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altar

[awl-ter] /ˈɔl tər/
noun
1.
an elevated place or structure, as a mound or platform, at which religious rites are performed or on which sacrifices are offered to gods, ancestors, etc.
2.
Ecclesiastical. communion table.
3.
(initial capital letter) Astronomy. the constellation Ara.
4.
(in a dry dock) a ledge for supporting the feet of shorings.
Idioms
5.
lead to the altar, to marry:
After a five-year courtship, he led her to the altar.
Origin of altar
1000
before 1000; Middle English alter, altar (influenced by L), auter (< Old French aut(i)er), Old English alter (OE also altar; compare Middle Dutch outaer, Old Saxon, Old Norse altari, Old High German altāri) < Latin altāria (plural), of disputed origin and formation, but probably akin to Latin adolēre to ritually burn, Umbrian uřetu let it burn
Can be confused
altar, alter.
Dictionary.com Unabridged
Based on the Random House Dictionary, © Random House, Inc. 2017.
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British Dictionary definitions for altar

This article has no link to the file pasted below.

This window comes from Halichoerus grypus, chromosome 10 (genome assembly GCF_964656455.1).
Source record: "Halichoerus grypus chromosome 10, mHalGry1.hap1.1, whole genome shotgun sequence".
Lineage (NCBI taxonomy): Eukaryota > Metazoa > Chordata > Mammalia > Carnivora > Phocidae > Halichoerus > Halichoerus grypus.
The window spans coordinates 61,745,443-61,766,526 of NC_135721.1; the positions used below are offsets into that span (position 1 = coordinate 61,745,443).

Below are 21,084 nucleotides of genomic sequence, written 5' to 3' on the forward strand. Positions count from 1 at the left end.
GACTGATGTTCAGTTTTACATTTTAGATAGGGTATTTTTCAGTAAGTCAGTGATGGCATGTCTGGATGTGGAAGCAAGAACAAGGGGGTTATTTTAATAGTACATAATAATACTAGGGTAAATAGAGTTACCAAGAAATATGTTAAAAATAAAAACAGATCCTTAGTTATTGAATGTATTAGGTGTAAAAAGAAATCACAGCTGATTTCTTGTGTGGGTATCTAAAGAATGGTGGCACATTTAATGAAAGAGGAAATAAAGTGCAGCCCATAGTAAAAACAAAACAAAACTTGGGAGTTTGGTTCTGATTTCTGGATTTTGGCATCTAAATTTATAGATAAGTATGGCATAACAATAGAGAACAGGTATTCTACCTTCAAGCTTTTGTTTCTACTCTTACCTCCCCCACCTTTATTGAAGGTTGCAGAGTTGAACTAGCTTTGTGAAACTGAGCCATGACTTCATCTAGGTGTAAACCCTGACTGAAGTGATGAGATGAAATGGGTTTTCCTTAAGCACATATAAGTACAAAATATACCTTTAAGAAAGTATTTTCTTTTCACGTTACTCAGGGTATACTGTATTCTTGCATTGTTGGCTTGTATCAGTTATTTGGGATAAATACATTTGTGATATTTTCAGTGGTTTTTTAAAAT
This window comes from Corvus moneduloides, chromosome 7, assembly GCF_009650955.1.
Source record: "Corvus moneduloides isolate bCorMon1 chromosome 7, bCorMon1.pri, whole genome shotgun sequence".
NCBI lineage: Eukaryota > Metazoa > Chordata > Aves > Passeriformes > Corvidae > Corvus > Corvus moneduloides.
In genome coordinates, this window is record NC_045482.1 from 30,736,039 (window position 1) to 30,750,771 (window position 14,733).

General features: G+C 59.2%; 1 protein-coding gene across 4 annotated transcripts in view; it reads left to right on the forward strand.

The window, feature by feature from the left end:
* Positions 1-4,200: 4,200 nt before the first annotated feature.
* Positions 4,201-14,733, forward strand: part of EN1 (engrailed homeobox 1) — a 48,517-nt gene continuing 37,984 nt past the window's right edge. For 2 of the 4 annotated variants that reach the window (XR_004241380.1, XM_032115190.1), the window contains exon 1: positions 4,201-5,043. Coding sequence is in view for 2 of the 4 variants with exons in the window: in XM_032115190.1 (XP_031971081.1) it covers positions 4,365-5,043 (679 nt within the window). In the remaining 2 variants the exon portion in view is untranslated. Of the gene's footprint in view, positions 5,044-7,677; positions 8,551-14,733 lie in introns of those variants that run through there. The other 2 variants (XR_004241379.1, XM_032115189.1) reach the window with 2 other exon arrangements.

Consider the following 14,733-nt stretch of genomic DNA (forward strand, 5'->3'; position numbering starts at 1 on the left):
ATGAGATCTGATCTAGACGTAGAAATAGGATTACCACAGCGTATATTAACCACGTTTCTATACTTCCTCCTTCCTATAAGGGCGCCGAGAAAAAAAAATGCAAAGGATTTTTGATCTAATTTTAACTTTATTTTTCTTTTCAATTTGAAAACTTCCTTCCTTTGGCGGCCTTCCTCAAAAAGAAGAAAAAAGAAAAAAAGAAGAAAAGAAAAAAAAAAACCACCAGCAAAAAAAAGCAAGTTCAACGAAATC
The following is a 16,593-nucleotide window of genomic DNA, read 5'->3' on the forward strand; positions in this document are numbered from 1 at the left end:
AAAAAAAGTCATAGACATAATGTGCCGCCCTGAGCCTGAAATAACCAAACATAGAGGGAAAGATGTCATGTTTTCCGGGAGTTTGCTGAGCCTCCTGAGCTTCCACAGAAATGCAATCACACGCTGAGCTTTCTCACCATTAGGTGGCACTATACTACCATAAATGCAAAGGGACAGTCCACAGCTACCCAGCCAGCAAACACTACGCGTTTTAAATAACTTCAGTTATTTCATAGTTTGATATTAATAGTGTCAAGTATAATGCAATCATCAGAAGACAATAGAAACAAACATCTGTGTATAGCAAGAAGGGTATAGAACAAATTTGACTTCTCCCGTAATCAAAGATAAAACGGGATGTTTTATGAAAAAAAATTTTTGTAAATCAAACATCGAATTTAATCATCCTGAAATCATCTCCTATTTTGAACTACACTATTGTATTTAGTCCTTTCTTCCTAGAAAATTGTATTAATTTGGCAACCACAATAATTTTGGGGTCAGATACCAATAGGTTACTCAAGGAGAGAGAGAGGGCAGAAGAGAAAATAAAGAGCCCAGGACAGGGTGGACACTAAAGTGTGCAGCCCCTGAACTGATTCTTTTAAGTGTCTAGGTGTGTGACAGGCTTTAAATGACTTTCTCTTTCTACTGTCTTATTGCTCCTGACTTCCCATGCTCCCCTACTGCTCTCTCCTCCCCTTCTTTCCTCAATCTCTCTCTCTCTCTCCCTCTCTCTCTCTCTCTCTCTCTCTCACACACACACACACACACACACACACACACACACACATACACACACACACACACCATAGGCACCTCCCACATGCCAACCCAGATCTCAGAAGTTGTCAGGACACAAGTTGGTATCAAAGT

altar

/ˈɔːltə/
noun
1.
a raised place or structure where sacrifices are offered and religious rites performed
2.
(in Christian churches) the communion table
3.
a step in the wall of a dry dock upon which structures supporting a vessel can stand
4.
(informal) lead to the altar, to marry
Word Origin
Old English, from Latin altāria (plural) altar, from altus high
Collins English Dictionary - Complete & Unabridged 2012 Digital Edition
© William Collins Sons & Co. Ltd. 1979, 1986 © HarperCollins
Publishers 1998, 2000, 2003, 2005, 2006, 2007, 2009, 2012
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Word Origin and History for altar
n.

Old English alter, altar, from Latin altare (plural altaria) "high altar, altar for sacrifice to the great gods," perhaps originally meaning "burnt offerings" (cf. Latin adolere "to worship, to offer sacrifice, to honor by burning sacrifices to"), but influenced by Latin altus "high." In Middle English, often auter, from Old French auter. Reintroduced from Latin 1500s. As a symbol of marriage, by 1820.

Online Etymology Dictionary, © 2010 Douglas Harper
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